On the way home from work one evening, you stop by to visit your mother as you do almost every week. As you enter her home, she excitedly tells you she received a call that morning telling her she won $100,000 in a lottery. You’re immediately suspicious, but you know that even at 75 your mother is still as healthy physically and mentally as most at 45.
To be on the safe side, you caution your mother that there are many scams where identity thieves and criminals who commit financial crimes call and falsely tell unsuspecting individuals that they’ve won the lottery. You warn your mother that often the identity thieves and fraudsters will tell “winners” they must send money to pay taxes on the lottery winnings before the winnings will be sent to the “winner.” Your mother laughs and tells you she knows better than to send anyone she doesn’t know money by mail.
Just as you begin to let out a sigh of relief your mother continues. She tells you she doesn’t have to send any money to cover taxes as she provided the caller with her Social Security number because they said they would complete a “tax form” for her. As your heart sinks, she also informs you the caller was kind enough to let her know the “lottery officials” would provide her “winnings” by direct deposit into her checking account. She tells you it was all quite simple – all she had to do was read all the numbers off the bottom of one of her checks to the caller. And, just in case there was any difficulty transferring the “winnings”, she was asked to read the caller all the numbers on her checking account debit card along with her PIN.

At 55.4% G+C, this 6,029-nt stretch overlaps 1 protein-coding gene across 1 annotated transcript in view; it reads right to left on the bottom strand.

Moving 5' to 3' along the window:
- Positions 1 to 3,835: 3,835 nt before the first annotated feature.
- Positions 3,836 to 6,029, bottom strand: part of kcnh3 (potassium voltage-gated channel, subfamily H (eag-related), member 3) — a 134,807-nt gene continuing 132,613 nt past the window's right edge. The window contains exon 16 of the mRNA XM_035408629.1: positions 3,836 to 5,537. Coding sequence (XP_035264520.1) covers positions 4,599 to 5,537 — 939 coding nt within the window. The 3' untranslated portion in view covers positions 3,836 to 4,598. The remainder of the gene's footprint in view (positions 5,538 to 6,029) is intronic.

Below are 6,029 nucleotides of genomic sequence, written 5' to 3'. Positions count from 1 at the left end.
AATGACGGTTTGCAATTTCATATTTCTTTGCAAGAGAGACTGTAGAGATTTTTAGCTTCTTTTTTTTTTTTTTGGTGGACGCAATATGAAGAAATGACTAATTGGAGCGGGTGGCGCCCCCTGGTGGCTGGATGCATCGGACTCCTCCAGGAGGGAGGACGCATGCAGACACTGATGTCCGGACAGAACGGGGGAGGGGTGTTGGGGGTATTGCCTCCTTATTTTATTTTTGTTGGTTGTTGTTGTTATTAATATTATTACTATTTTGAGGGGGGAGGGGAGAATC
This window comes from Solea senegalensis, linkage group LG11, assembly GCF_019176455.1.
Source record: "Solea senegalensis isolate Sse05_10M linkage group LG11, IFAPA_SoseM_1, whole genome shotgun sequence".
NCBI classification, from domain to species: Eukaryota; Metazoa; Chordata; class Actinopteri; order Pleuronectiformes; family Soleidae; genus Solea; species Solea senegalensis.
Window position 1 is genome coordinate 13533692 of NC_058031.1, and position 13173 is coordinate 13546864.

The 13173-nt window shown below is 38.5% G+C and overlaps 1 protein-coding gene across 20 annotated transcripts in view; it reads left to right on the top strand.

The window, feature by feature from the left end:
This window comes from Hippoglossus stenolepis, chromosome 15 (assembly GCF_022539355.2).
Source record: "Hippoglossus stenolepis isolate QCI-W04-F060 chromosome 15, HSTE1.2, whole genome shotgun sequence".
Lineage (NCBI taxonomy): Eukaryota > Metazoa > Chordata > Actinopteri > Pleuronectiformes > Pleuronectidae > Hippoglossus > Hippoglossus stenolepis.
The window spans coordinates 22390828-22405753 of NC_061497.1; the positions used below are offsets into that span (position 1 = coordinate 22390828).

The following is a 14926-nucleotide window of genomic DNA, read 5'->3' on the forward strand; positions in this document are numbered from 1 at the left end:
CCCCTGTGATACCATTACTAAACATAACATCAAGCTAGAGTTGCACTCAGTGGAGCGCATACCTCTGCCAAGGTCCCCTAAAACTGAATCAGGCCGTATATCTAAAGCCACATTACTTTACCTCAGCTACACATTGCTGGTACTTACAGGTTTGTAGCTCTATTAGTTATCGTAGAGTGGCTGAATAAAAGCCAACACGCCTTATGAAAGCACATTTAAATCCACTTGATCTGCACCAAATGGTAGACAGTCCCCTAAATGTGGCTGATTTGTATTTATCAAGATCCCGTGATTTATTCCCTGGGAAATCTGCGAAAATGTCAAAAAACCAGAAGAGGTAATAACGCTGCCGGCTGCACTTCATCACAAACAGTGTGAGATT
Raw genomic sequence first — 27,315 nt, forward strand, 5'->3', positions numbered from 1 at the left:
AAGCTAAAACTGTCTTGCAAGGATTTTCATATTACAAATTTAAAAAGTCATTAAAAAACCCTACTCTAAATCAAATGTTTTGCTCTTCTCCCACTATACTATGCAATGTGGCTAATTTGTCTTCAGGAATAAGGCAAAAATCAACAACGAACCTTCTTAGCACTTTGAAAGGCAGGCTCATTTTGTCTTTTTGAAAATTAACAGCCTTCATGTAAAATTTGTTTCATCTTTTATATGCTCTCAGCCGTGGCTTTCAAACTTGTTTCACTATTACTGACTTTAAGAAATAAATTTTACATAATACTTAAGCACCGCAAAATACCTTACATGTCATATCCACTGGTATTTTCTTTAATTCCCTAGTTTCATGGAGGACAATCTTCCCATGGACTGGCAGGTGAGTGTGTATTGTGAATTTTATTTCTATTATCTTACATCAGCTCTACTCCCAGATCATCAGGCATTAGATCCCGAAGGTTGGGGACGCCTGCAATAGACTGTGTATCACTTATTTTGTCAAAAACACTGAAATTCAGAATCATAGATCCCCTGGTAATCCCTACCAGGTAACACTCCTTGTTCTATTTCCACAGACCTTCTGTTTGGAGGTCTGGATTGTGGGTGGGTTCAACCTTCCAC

You explain to your mother that she may have been tricked by the caller into revealing enough information for the caller to steal her identity and steal funds from her checking account. Your mother calls her bank’s 24-hour information line to check her balance by phone and quickly learns her checking account has been wiped out.
Unfortunately, as long as there have been identity thieves, they have always targeted senior citizens. In fact, many identity crimes, crimes of deception and financial crimes are traditionally aimed at our senior population as criminals believe seniors may be more susceptible to crimes of deception and the amount of money that can be stolen from a senior may exceed that of other segments of the population.
Additionally, many seniors do not check their credit reports on a regular basis, if at all, as they are at a point in life where they are more stable in their financial transactions and less likely to be opening new lines of credit. Identity thieves know that the Social Security number of a senior may afford the thief an opportunity to steal the senior’s identity with a lower probability of detection.
The first time a senior or a care-provider for a senior may become aware that the senior is a victim of identity theft is upon the receipt of phone calls from collection agencies seeking to collect on debts the identity thief has created in the name of the senior. Also, the first warning sign of identity theft may be when the senior initiates new insurance coverage or a change of residence to an assisted living or nursing facility requiring a credit check.
It is an unfortunate reality that seniors, children of seniors and other care providers of seniors must take steps to protect the senior from identity theft. The two best ways to protect seniors are to monitor credit reports by obtaining a free credit report at www.AnnualCreditReport.com at least once a year and to place a credit freeze on credit files if you reside in a state where that is permissible.
For information on initiating a credit freeze on your or your family’s credit files please visit our credit freeze page.
For more information on how to combat all forms of identity theft – including senior identity theft – please visit our ID Theft Prevention, Protection and Recovery categories.